The attacks by terrorist Islamists serve merely as the pretext for the militarisation of domestic policy. The real target is resistance and opposition from the working class. The ruling elites have seized on every opportunity for decades to do away with the legal hurdles preventing the deployment of the military against their own population.
In May 1968, the grand coalition of CDU/CSU and SPD adopted the emergency laws during the high point of the student protests in Germany and the general strike in France, where 10 million workers downed tools, occupied factories and drove the De Gaulle regime and French capitalism to the brink of collapse.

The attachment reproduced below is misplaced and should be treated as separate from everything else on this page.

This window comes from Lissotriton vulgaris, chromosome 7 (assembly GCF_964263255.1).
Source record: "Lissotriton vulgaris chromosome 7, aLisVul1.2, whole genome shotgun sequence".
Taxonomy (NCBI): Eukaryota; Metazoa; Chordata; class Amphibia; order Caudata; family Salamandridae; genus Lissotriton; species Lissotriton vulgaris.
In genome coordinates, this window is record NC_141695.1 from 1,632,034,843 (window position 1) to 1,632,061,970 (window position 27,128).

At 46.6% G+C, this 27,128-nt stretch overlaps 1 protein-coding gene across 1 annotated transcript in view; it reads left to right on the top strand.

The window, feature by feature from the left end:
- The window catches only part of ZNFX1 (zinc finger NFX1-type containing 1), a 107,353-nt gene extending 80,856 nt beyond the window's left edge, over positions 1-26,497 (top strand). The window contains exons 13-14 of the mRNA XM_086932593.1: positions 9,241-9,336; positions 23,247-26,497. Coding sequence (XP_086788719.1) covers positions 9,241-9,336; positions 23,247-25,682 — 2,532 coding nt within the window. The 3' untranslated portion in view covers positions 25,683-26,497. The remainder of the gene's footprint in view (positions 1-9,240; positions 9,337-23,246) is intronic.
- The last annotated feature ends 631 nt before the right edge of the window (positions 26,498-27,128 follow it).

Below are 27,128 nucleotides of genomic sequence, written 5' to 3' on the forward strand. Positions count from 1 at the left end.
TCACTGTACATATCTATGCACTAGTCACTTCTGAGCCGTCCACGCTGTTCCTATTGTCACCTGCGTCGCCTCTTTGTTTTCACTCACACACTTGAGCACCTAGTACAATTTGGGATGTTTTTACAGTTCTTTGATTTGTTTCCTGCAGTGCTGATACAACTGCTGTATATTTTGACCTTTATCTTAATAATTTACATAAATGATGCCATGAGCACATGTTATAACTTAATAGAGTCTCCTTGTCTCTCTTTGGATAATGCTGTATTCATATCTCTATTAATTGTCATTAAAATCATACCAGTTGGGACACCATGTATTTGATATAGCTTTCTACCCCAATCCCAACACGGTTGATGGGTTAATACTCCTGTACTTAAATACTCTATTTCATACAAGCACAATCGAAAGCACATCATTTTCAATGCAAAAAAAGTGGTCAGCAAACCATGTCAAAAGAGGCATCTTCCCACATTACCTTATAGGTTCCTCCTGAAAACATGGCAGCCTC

Since then, the German government has been permitted according to the new article 87A of the Basic Law to deploy the army “to combat an imminent threat to the existence or the free democratic order of the Federal Republic or a state” and “to combat organised and military armed insurgents.”
Such a situation has not yet taken place. But the Bundeswehr has repeatedly been deployed to support the police—and not only to deal with natural disasters, but also in 2007 against G8 demonstrators in Heiligendamm. Every opportunity has been taken to further weaken the provisions of the Basic Law, including actions of the RAF terrorists of the 1970s, the 9/11 attacks in the U.S., and now the refugee crisis and the terrorist attacks in Paris and Brussels.
At the same time, the Federal Border Guard, which was previously only responsible for controlling the country’s borders, has been expanded into a federal police force, unifying military and police capabilities. Its role stretches from patrolling the external borders, to deployments against demonstrators, intelligence agency work and criminal prosecutions.